The last unit before the big OAA (our state’s end of the year assessment) is always a tricky one. So much to review, such little time. This year I wanted to create a multi-genre reading and writing unit that would review essential fiction and non-fiction skills that was engaging and driven by student interest.
My students are obsessed with the “I Survived” series. Each book in this historical fiction chapter book series is written from the viewpoint of a boy who survived a major event in world history. I’ve found that these addicting little books are an excellent way to get boys (and girls!) interested in history while burning through an entire series!
Building on their frenzy, I decided to create a four week unit around the title, I Survived: The Sinking of the Titanic [Tarshis, L. (2011). I survived: The sinking of the Titanic. New York, NY: Scholastic Paperbacks]. In this unit, students will research the actual Titanic using a website I created in order to gain an understanding of the ship, its passengers, and why it remains a popular topic to this day. Second, the students will read the I Survived text as a part of book clubs while reviewing fiction skills learned throughout the year. Last, students will produce opinion writing pieces about the Titanic using information gained from their non-fiction research and fiction book study.
On day five, our focus is the number of survivors compared with the number of victims. The work we complete today will serve as a springboard for our opinion prompts. Students will learn that the number of deaths weren’t spread equally among the classes and begin to think critically about why.
I ask students to pull out their research packets and pencils as I explain today’s task. Today there isn’t a specific page on the website to visit. Instead, students will work with their partners to complete two pages within their packets. Students’ math skills get a work out in the first portion of today’s lesson. I’ve included a chart that lists the number of people aboard the Titanic by category: the three classes, the crew, and mailmen and musicians. Next are the numbers of survivors in each category. Students must subtract the figures to determine how many people died within the different categories.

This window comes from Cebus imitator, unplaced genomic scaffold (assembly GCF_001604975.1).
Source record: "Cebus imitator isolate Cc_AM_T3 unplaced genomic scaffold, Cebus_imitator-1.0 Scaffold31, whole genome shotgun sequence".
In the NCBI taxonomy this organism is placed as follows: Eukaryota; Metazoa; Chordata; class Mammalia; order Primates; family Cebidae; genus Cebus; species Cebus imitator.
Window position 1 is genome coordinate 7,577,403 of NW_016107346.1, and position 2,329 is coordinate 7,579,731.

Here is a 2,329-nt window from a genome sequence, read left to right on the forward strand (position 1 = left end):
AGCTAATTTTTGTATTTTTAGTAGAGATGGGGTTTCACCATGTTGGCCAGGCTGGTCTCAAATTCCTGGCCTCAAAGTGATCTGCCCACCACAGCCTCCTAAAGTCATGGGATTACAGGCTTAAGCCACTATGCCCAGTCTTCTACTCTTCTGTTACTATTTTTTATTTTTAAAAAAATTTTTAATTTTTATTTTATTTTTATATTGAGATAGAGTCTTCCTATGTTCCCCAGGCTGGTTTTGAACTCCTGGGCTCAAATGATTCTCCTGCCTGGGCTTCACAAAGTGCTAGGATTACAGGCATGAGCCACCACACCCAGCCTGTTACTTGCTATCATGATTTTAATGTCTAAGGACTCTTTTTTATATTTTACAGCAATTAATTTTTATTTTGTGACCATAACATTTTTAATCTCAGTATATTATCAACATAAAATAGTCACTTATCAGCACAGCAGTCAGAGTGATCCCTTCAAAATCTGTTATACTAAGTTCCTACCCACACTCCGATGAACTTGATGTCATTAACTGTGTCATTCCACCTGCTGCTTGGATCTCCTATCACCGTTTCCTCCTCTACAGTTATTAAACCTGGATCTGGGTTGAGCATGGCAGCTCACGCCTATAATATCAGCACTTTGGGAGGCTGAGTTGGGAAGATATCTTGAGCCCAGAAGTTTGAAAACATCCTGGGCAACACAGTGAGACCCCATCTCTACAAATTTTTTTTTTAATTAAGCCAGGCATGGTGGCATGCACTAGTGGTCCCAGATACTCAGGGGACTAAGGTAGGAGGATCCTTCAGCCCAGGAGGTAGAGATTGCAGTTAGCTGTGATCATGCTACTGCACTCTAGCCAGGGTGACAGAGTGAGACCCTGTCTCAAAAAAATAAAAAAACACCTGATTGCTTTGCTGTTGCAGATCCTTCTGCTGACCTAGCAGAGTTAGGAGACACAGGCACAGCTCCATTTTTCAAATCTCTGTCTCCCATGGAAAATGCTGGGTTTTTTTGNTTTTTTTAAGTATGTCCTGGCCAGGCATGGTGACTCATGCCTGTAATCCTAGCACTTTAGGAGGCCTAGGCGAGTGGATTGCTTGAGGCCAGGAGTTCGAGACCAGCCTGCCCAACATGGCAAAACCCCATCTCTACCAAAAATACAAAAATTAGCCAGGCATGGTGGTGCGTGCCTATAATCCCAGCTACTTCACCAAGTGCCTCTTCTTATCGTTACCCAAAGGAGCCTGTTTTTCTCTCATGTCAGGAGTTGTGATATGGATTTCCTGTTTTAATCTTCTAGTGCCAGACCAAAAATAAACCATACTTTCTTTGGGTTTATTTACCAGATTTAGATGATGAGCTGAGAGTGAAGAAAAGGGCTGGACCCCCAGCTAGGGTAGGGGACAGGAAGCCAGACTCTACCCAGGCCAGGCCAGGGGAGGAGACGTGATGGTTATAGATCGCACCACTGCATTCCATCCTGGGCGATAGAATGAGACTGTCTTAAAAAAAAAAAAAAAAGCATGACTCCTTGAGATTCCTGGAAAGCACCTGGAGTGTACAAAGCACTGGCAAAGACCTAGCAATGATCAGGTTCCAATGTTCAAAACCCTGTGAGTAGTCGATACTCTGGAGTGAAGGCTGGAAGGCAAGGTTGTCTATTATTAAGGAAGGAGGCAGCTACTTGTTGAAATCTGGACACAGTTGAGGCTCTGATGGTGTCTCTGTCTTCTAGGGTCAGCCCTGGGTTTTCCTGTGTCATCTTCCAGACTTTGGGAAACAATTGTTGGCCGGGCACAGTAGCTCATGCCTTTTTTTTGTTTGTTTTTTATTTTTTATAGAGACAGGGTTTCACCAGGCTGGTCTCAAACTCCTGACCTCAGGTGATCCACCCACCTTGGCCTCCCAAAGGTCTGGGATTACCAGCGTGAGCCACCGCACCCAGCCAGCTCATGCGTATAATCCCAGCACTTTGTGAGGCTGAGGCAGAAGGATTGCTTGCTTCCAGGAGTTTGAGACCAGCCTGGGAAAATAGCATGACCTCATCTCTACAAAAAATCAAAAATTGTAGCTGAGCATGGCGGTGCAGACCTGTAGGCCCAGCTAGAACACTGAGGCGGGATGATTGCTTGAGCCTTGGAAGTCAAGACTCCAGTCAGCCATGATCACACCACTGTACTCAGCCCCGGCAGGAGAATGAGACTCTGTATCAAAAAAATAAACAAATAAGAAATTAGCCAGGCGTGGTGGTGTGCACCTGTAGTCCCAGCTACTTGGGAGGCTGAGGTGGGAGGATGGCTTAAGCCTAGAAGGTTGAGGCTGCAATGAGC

After completing the chart, students make inferences based on their findings. I expect that this will be a challenge. I’m hoping that students will discover the disparity between the number of first class victims and the number of victims in any other category and begin to wonder why. Although they may not come up with perfect answers, I will be satisfied if today’s activities challenge their preconceived ideas of the tragedy and make them aware of the inequities involved with the Titanic.
Last, students reflect on all that they’ve learned about the people aboard the Titanic and decide which type of passenger they would be if they could have taken the trip. They must support their answers with specific details from their research.
Although today’s work doesn’t require computers, we still head to the lab to complete our work. Today’s work probably will not take students very long to complete and I’d like them to have time to catch up on unfinished work. Before we leave for the lab, I ask students if they have questions about today’s assignment. Then we gather our materials and head to work!
Students are given approximately forty-five minutes each day to complete their work. They have the choice of working independently or with the student next to them. Should they finish today’s assigned task, they first must go back to previous day’s assignments and complete any unfinished work. If all work has been completed, they are free to catch up on viewing photos of artifacts or videos posted on previous day’s lessons or they can choose to play either of the Titanic games on the homepage. I ask that students not work ahead, though, and try to complete work that I haven’t explained yet. This keeps them from completing a day’s assignment incorrectly and having to redo it.
While students work, I walk the room checking in with groups of students or conducting conferences. This time also allows opportunities for students to ask questions about their assignments, texts, or general questions they have about the topic itself.
At the end of our work time, we review what we’ve learned today. I have students share parts that were interesting to them, ask questions, or make connections to other students' answers. It’s a time to not only share what we enjoyed most about today’s focus but also to clear up any confusion students had while working alone or with a partner. Because I cannot get to every student each day, this is a perfect opportunity for students to share questions with me that may also be on the minds of others in the class. Typically this happens in the computer lab so that I can quickly refer to the website when addressing students’ concerns. However, due to time, we sometimes complete our share in the classroom.
On days when there aren’t many issues or questions, I use this time to share excellent work I noticed while walking the room. Sometimes this comes in the form of a written response and other times it might be a connection I overheard that was made between partners.
Before ending the period, students are given a final few minutes to finish a section they were working on or to make corrections or additions to their work based on what they learned in our group share. When finished, they return all materials to their binders so that they are prepared to start again tomorrow.